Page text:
ENGLISH and American boys are pretty much the same kind of fellows in their love of outdoor sports; and in neither country does a boy get into knickerbockers, without beginning at once to learn to play ball.

The very small boy is usually content to begin by playing "catch;" that is, tossing the ball back and forth; but it is only a short time before we find him trying to follow the example of the older boys, and play the national game - in America, base-ball; in England, cricket.

And as soon as he becomes a pretty fair player, we find our boy joining some small club; next, playing on his school team; then on his college nine or eleven, and all the while going to see games between the best players of the great teams, studying the fine points of the game, learning the science of play, and unconsciously getting the good health which comes from being in the open air, and which is likely to carry him through life.

The difference between the games of the two countries, is, however, that cricket means much more to the English boy than base-ball does to the American.

This follows naturally; for while our American game has been in existence only about thirty-five years, cricket has been the English national sport for two centuries; and where, with us, our best players of base-ball are men who make a business of playing, and are paid large salaries, in England the greatest cricket teams are made up very largely of amateurs, it being seldom that in one game more than two or three professional players will be found.

It is this strictly amateur element of the game of cricket that has won, and kept for it, its popularity in England, where the hero of the hour in school, college, county, and international matches is the one who has made a big score, or broken through the defence of his opponents by skilful bowling.

Many boys will be surprised to learn that the first game of cricket played in America, of which we have record, was between eleven colonists and an equal number of Londoners, in 1751, and we take pleasure in recording the fact that the "cockneys" were beaten.

In Boston, in 1809, the first organized club was started by a number of Englishmen, under the name of the Boston Cricket Club; and just twenty-one years afterward the St. George's Club, of New York, was founded, and began the work of fostering and encouraging the progress of the game.

Cricket is so little understood by the many to whom base-ball and tennis have been the principal summer sports, that it may be well to give a brief outline of its objects, and the way it is played.

A field as large as possible, in which the grass is kept as carefully clipped and level as a lawn, is the ideal cricket ground. Near the centre of the field, the pitch, as it is called, is selected, and the wickets are placed twenty-two yards apart, opposite and parallel to each other.

It must be understood that the "pitch" alluded to is the space which corresponds to the space between the pitcher and catcher in base-ball.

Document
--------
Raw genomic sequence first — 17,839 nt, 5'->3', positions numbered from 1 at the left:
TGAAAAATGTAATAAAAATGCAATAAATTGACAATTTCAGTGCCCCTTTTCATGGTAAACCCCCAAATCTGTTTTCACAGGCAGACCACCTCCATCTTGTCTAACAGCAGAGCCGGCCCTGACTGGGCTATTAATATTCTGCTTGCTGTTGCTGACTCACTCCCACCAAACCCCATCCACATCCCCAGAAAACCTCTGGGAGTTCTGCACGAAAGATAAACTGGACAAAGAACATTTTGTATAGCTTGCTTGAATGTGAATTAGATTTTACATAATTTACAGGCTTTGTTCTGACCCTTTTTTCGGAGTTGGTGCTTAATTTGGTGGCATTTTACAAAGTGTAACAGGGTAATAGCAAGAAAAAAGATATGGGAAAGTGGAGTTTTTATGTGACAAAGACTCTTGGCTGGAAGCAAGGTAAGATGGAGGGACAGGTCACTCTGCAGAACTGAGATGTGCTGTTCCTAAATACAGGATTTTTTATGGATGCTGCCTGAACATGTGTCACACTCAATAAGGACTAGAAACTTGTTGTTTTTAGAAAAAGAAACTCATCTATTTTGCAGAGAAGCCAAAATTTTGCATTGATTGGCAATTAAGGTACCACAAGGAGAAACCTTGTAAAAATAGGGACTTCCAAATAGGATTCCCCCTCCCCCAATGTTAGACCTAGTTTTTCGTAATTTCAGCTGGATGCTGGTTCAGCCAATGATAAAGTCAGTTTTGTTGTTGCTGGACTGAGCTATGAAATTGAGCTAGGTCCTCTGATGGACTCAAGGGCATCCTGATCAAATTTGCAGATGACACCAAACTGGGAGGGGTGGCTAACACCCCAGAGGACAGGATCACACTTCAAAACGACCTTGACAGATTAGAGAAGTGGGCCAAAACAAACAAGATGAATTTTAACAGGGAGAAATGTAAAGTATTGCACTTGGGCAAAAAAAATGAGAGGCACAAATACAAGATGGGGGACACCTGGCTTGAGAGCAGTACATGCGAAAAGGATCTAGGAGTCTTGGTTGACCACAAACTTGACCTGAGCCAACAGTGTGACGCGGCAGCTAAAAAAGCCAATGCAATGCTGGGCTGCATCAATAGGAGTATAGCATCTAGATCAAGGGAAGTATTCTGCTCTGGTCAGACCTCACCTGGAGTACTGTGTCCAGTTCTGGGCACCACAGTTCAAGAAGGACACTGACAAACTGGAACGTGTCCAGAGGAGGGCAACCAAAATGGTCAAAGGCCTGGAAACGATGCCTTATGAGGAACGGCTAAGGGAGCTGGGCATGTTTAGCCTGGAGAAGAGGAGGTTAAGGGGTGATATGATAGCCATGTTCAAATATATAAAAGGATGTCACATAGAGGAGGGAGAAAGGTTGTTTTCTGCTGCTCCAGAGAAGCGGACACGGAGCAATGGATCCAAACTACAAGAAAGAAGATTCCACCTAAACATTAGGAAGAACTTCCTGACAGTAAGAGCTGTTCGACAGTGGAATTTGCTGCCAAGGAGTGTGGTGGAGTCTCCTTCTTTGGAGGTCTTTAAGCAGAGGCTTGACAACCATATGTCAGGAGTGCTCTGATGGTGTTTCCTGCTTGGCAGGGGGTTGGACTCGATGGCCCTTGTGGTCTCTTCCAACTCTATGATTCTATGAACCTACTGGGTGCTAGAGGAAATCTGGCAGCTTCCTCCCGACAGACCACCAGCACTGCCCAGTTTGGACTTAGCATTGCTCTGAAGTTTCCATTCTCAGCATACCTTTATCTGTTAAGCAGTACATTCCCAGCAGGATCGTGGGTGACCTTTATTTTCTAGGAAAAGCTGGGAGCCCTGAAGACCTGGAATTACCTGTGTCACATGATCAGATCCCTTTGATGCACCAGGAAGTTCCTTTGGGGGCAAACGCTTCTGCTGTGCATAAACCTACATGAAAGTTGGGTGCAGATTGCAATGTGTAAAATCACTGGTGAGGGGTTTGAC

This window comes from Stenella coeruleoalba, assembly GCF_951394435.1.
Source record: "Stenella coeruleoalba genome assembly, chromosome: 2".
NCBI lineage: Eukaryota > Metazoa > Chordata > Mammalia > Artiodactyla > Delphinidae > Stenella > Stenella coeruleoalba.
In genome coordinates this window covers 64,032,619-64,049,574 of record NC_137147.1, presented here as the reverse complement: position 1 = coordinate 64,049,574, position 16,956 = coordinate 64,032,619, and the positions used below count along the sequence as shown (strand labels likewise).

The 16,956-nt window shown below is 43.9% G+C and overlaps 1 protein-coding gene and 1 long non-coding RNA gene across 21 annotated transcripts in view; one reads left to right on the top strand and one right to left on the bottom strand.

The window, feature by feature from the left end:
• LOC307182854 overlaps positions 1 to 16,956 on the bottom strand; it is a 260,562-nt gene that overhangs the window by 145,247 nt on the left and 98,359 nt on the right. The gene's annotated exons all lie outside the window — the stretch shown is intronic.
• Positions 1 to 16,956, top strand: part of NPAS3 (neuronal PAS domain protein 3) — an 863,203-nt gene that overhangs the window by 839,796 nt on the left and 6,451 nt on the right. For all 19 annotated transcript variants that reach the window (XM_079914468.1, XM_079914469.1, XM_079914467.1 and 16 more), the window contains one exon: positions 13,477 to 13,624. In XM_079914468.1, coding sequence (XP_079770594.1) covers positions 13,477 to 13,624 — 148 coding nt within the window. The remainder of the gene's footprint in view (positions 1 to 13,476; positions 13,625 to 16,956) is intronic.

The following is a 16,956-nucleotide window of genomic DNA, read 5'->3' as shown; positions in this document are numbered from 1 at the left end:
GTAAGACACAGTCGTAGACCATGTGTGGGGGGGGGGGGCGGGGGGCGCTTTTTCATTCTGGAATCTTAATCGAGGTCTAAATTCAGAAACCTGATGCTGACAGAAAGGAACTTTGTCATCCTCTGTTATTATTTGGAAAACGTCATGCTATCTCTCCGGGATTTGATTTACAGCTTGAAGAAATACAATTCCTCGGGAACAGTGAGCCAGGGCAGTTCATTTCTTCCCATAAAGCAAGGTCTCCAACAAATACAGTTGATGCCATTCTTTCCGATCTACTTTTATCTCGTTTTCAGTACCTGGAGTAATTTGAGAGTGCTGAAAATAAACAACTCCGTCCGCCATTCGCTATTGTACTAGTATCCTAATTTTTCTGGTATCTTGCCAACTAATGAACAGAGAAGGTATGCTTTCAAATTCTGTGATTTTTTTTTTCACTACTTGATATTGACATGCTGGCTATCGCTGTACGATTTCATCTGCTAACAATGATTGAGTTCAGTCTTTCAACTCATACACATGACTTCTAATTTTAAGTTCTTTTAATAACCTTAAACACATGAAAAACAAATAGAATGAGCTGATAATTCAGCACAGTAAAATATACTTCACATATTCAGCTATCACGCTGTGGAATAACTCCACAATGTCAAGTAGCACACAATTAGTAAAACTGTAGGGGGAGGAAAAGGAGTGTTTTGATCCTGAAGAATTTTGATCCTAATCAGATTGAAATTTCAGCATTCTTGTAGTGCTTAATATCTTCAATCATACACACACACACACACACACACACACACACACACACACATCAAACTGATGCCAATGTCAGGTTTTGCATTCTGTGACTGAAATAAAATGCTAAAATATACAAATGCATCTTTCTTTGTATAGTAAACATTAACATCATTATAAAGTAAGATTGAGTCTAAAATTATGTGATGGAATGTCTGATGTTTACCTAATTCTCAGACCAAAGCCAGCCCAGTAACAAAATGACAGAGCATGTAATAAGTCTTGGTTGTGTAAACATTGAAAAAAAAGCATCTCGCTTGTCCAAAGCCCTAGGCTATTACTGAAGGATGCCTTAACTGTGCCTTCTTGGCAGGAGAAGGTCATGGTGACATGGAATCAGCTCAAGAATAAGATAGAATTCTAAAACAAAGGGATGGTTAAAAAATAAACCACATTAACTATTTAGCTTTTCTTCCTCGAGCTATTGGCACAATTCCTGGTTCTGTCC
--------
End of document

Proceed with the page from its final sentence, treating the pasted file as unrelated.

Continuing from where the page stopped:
Each wicket consists of three round wooden sticks, called "stumps," which are driven into the ground, and just near enough together to prevent the ball from passing between them, while their height must not exceed twenty-seven inches, and their total width, when ready for attack, not more than eight inches.

On top of each wicket are placed two small sticks of wood, called "bails;" and so lightly are they poised that at the slightest dis-turbance of the wicket they fall to the ground.

The bowler's crease, corresponding in base-ball to the pitcher's box, from behind which the ball must be bowled, is in line with the wicket. Another line, four feet from the wicket and parallel with it, is called the popping crease; and the batsman, to be safe, must have some part of his body or his bat inside this line when the ball is in play.

The bat used is made of willow, with a spliced handle, usually of cane. It is nearly flat, and not more than four and a quarter inches wide, or more than thirty-eight inches long. The ball has a basis of cork, and is bound with leather, and weighs between five and one-half and five and three-quarters ounces.

Ready for the Attack.

Ready for the Attack.

A match is played between two sides, of eleven players each, unless otherwise agreed; each side has two innings except in one-day matches, when one innings each decides the contest.

The chance of innings is decided by tossing. The batting side sends two men to the wickets, and, as each man gets out, another replaces him until the whole side is out; one man being "not out," because by the rules of the game there must be a batsman at each wicket.

The side which takes the field selects two bowlers, one of whom delivers four, five, or six balls as previously arranged.

The umpire, at the bowler's wicket, now calls, "over." The field then chancres to suit the bowler from the opposite end, and he delivers the same number of balls, when "over" is called by the other umpire, and the field changes again, and so on.

The bowler's object is to hit the wicket; or he is to bowl such a ball that the batsman hits it in the air, and is caught by a fielder, or is coaxed outside of the popping crease, when, missing the ball, the wicket is knocked down by the wicket keeper, who corresponds to the catcher in base-ball, and the batsman is stumped out.

The batsman's object is to hit the ball through the fielders, or in such a location as to give no chance for a catch, and score a run. A run is scored as often as the batsmen, after a hit, or at any time while the ball is in play, shall have crossed, and made good their ground, from end to end. If caught between the wickets while running, or if at any time the batsman while in play is out of his ground, and his wicket be struck down by the ball after touching any fieldsman, he is "run out." With a few minor rules added, this is the way in which the game is played in England and America.